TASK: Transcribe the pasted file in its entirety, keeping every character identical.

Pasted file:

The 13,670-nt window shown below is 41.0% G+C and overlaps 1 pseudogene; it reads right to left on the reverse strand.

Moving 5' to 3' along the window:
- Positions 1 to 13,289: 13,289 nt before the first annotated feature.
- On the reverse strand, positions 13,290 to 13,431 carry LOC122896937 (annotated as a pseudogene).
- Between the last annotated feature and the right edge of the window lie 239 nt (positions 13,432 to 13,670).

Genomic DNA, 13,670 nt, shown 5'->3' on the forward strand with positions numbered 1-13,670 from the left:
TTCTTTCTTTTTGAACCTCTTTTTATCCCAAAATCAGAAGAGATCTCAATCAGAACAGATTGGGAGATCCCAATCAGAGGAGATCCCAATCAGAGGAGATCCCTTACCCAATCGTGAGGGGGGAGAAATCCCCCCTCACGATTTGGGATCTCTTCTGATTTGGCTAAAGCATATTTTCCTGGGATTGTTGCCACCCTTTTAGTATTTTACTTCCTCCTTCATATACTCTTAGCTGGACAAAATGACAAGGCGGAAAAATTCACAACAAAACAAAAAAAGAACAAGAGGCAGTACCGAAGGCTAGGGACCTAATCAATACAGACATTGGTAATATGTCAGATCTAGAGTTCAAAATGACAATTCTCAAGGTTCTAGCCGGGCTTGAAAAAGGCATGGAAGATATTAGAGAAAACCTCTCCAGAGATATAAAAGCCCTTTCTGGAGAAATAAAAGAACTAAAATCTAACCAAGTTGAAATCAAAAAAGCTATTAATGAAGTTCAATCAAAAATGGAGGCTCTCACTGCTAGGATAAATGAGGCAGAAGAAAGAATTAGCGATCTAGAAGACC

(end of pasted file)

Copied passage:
The 13,670-nt window shown below is 41.0% G+C and overlaps 1 pseudogene; it reads right to left on the reverse strand.

Moving 5' to 3' along the window:
- Positions 1 to 13,289: 13,289 nt before the first annotated feature.
- On the reverse strand, positions 13,290 to 13,431 carry LOC122896937 (annotated as a pseudogene).
- Between the last annotated feature and the right edge of the window lie 239 nt (positions 13,432 to 13,670).

Genomic DNA, 13,670 nt, shown 5'->3' on the forward strand with positions numbered 1-13,670 from the left:
TTCTTTCTTTTTGAACCTCTTTTTATCCCAAAATCAGAAGAGATCTCAATCAGAACAGATTGGGAGATCCCAATCAGAGGAGATCCCAATCAGAGGAGATCCCTTACCCAATCGTGAGGGGGGAGAAATCCCCCCTCACGATTTGGGATCTCTTCTGATTTGGCTAAAGCATATTTTCCTGGGATTGTTGCCACCCTTTTAGTATTTTACTTCCTCCTTCATATACTCTTAGCTGGACAAAATGACAAGGCGGAAAAATTCACAACAAAACAAAAAAAGAACAAGAGGCAGTACCGAAGGCTAGGGACCTAATCAATACAGACATTGGTAATATGTCAGATCTAGAGTTCAAAATGACAATTCTCAAGGTTCTAGCCGGGCTTGAAAAAGGCATGGAAGATATTAGAGAAAACCTCTCCAGAGATATAAAAGCCCTTTCTGGAGAAATAAAAGAACTAAAATCTAACCAAGTTGAAATCAAAAAAGCTATTAATGAAGTTCAATCAAAAATGGAGGCTCTCACTGCTAGGATAAATGAGGCAGAAGAAAGAATTAGCGATCTAGAAGACC